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  Texas : Features : Columns : "It's All Trew"

Early Texas rarely let go of land

by Delbert Trew
Delbert Trew

In earliest Texas, land was granted to anyone who applied and was found qualified to own. Taking possession of such grant land was called "being seized of a piece of property." This strange custom came long before professional surveyors and lawyers arrived on the frontier. Acquiring land was a great accomplishment, especially to settlers who had never owned land before. Certain routines were devised to celebrate and ratify the occasion.

Such routines were serious in nature and consisted of, "kicking dirt clods in all directions, pulling weeds or grass then flinging them into the wind and yelling in four directions asking adjoining property owners to show cause why the new grantee couldn't own the property."

Of course, no one protested as usually there were no neighbors within miles and if so, they were probably Indians who didn't understand the language used. The event was recorded in detail and placed in the archives by the government agent in charge.

Interestingly, the origin of this practice was not Spanish in origin but English, being handed down from William the Conqueror's times. The ritual was just as legal in that time as a registered surveyor driving survey stakes today.

Sometime later in about 1877, while revolutions raged across Mexico, the Mexican side of Nuevo Laredo fought often and hard among themselves in support of their beliefs.

Their in-town skirmishes sometimes sent stray bullets across the Rio Grande River into the American side of Laredo. Dodging these wayward shots alarmed the U.S. citizens living in the town.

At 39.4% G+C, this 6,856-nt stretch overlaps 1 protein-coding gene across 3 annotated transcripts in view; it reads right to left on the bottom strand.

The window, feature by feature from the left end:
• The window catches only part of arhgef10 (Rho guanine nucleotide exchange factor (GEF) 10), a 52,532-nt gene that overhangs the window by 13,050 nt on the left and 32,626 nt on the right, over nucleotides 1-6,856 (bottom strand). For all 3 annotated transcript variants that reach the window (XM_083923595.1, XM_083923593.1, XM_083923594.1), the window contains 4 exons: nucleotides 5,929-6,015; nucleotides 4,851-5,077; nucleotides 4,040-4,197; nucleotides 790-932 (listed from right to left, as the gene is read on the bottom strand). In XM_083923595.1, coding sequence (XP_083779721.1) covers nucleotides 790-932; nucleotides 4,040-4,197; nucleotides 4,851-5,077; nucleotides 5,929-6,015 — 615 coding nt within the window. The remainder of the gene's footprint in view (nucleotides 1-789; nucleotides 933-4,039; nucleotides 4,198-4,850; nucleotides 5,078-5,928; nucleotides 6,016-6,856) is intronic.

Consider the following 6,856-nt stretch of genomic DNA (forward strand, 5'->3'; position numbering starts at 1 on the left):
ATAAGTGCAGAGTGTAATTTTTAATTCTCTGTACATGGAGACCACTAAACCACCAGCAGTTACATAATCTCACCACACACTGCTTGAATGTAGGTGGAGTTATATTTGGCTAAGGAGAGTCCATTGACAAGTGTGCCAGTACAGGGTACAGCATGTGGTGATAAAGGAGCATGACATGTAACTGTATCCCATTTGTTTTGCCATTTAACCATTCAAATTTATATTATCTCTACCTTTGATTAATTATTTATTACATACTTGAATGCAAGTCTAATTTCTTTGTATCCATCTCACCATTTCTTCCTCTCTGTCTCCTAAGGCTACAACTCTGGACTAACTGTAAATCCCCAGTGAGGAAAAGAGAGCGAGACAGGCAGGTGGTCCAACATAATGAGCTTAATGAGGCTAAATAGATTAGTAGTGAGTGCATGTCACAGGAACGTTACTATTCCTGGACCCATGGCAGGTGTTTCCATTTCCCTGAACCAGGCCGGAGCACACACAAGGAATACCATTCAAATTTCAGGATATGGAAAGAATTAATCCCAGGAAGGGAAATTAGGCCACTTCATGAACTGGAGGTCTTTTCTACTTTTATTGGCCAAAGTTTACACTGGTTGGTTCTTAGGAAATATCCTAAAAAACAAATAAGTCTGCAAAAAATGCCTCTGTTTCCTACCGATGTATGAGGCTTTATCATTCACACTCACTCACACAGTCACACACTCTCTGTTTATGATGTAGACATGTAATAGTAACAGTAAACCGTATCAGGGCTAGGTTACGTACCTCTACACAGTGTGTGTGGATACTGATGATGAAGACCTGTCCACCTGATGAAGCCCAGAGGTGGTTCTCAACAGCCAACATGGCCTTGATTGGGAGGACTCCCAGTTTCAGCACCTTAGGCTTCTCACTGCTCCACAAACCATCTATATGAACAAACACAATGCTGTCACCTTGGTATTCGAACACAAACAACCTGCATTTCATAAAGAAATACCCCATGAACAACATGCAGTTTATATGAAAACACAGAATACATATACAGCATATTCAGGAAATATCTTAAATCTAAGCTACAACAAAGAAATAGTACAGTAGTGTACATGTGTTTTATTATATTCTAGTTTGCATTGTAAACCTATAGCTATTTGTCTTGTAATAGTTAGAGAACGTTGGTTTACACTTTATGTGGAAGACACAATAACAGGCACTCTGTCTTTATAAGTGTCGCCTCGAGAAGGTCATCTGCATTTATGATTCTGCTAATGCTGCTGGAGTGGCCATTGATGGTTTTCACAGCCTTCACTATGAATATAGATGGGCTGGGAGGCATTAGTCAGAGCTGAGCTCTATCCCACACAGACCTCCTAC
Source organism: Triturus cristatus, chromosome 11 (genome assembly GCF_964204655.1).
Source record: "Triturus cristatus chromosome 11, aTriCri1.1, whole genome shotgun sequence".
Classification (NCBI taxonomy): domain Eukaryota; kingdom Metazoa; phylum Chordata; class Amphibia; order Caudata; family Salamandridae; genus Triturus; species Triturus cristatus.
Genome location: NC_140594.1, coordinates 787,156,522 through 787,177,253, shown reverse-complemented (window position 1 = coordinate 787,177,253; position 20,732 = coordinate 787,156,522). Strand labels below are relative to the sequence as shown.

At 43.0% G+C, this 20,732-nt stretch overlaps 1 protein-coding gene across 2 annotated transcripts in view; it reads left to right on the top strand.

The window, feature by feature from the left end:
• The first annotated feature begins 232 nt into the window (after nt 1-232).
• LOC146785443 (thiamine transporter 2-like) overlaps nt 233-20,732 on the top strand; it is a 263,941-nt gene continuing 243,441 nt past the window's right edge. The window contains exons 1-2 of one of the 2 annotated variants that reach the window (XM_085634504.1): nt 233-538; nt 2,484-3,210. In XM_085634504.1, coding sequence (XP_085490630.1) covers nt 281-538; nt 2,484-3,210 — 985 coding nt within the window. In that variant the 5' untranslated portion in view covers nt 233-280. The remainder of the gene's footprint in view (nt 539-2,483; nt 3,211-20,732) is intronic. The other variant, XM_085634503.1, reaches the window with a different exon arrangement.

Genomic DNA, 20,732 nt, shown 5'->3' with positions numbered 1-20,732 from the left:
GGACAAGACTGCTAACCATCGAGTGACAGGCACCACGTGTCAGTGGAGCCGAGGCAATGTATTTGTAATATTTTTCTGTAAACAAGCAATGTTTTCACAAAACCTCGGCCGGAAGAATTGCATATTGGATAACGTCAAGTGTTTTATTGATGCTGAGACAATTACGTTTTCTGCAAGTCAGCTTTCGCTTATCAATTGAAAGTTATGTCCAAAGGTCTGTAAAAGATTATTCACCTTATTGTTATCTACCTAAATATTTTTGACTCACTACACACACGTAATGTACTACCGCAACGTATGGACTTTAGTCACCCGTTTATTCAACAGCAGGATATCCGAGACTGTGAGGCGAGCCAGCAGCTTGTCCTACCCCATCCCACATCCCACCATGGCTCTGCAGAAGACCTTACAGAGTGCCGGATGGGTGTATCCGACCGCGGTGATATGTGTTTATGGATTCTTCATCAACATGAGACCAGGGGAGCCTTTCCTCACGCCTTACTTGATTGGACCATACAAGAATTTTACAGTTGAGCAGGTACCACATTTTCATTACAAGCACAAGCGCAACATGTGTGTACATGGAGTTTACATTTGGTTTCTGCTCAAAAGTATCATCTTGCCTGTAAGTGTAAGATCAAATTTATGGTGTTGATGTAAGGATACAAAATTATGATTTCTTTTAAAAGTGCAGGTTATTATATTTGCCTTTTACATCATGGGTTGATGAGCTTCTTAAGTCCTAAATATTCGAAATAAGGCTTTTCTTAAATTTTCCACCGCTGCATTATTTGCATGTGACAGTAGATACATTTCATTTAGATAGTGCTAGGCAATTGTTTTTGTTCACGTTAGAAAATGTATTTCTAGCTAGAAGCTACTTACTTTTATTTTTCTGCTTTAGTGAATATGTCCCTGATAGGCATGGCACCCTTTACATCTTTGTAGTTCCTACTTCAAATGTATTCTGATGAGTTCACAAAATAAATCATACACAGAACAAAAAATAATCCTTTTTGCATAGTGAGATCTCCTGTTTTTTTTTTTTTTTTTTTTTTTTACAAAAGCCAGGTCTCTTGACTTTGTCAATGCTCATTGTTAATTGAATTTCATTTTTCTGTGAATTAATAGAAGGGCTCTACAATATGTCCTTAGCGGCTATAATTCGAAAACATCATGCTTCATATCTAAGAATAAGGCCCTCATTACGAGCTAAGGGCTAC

They approached Major Henry C. Merriam of nearby Fort McIntosh with the problem. He promptly ordered his artillery to send several cannon balls with holes drilled through the middles to make them whistle, across the river above Nuevo Laredo to get their attention. The scheme worked.

The Commandant of the Mexican side demanded a protest meeting with the Major, who informed him if any more Mexican stray bullets landed in Laredo he would lower the cannons and level the Mexican side of the town.

Yes, the revolutions continued vigorously but were fought carefully in a "sideways fashion" with no more stray bullets crossing the river into Laredo.

History shows that sometimes there is only a fine line between being a lawman or an outlaw. This distinction was taken into consideration by Captain L.H. McNelly when he formed McNelly's Rangers, a famous early Texas Ranger group organized to protect the early Texas frontier.

Captain McNelly was a born Texan and knew that blood was thicker than water. He worried that native Texans working as Rangers might have kinfolks and friends operating on the wrong side of the law.

He didn't want any of his men to be influenced by blood ties while attending their legal duties.

He wanted to avoid any hint of scandal during his command.

As a result of this thinking, all of McNelly's original Texas Rangers came from southern states other than Texas. One exception was a Yankee from the east.

The rule was not written or published in the manuals, just adhered to faithfully as he interviewed and hired his men.


Delbert Trew
"It's All Trew" June 19, 2008 Column
E-mail: trewblue@centramedia.net.

 
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